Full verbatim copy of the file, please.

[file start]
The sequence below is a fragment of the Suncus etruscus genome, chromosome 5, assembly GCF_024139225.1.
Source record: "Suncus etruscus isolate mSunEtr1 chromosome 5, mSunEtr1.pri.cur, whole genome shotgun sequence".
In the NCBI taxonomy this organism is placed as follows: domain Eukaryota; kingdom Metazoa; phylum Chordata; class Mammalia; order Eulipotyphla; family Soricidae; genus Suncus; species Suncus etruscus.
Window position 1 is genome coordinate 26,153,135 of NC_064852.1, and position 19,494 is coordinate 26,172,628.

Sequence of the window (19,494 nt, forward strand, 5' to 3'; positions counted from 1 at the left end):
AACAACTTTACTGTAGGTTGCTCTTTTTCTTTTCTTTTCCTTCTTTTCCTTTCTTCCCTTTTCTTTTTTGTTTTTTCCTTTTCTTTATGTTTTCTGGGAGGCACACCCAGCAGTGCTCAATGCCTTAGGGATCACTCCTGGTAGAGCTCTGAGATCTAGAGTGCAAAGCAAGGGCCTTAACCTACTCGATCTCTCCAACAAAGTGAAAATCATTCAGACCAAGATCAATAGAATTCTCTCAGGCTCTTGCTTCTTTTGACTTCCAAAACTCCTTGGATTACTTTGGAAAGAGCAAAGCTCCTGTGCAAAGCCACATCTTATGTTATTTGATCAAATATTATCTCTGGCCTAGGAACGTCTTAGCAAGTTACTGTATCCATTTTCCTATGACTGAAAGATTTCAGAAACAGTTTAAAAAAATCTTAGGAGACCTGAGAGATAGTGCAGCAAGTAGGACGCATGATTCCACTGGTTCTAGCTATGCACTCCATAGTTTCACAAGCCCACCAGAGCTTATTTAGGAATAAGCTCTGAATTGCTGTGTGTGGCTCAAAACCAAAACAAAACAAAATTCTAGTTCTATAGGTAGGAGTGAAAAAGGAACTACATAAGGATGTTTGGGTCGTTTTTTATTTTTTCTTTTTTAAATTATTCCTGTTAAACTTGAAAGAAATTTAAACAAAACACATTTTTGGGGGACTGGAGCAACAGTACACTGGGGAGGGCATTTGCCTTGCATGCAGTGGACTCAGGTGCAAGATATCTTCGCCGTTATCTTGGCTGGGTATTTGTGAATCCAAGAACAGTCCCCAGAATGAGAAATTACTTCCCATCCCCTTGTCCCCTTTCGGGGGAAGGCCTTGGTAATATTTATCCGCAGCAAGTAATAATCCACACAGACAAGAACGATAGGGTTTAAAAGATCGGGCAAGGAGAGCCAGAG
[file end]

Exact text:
The sequence below is a fragment of the Suncus etruscus genome, chromosome 5, assembly GCF_024139225.1.
Source record: "Suncus etruscus isolate mSunEtr1 chromosome 5, mSunEtr1.pri.cur, whole genome shotgun sequence".
In the NCBI taxonomy this organism is placed as follows: domain Eukaryota; kingdom Metazoa; phylum Chordata; class Mammalia; order Eulipotyphla; family Soricidae; genus Suncus; species Suncus etruscus.
Window position 1 is genome coordinate 26,153,135 of NC_064852.1, and position 19,494 is coordinate 26,172,628.

Sequence of the window (19,494 nt, forward strand, 5' to 3'; positions counted from 1 at the left end):
AACAACTTTACTGTAGGTTGCTCTTTTTCTTTTCTTTTCCTTCTTTTCCTTTCTTCCCTTTTCTTTTTTGTTTTTTCCTTTTCTTTATGTTTTCTGGGAGGCACACCCAGCAGTGCTCAATGCCTTAGGGATCACTCCTGGTAGAGCTCTGAGATCTAGAGTGCAAAGCAAGGGCCTTAACCTACTCGATCTCTCCAACAAAGTGAAAATCATTCAGACCAAGATCAATAGAATTCTCTCAGGCTCTTGCTTCTTTTGACTTCCAAAACTCCTTGGATTACTTTGGAAAGAGCAAAGCTCCTGTGCAAAGCCACATCTTATGTTATTTGATCAAATATTATCTCTGGCCTAGGAACGTCTTAGCAAGTTACTGTATCCATTTTCCTATGACTGAAAGATTTCAGAAACAGTTTAAAAAAATCTTAGGAGACCTGAGAGATAGTGCAGCAAGTAGGACGCATGATTCCACTGGTTCTAGCTATGCACTCCATAGTTTCACAAGCCCACCAGAGCTTATTTAGGAATAAGCTCTGAATTGCTGTGTGTGGCTCAAAACCAAAACAAAACAAAATTCTAGTTCTATAGGTAGGAGTGAAAAAGGAACTACATAAGGATGTTTGGGTCGTTTTTTATTTTTTCTTTTTTAAATTATTCCTGTTAAACTTGAAAGAAATTTAAACAAAACACATTTTTGGGGGACTGGAGCAACAGTACACTGGGGAGGGCATTTGCCTTGCATGCAGTGGACTCAGGTGCAAGATATCTTCGCCGTTATCTTGGCTGGGTATTTGTGAATCCAAGAACAGTCCCCAGAATGAGAAATTACTTCCCATCCCCTTGTCCCCTTTCGGGGGAAGGCCTTGGTAATATTTATCCGCAGCAAGTAATAATCCACACAGACAAGAACGATAGGGTTTAAAAGATCGGGCAAGGAGAGCCAGAG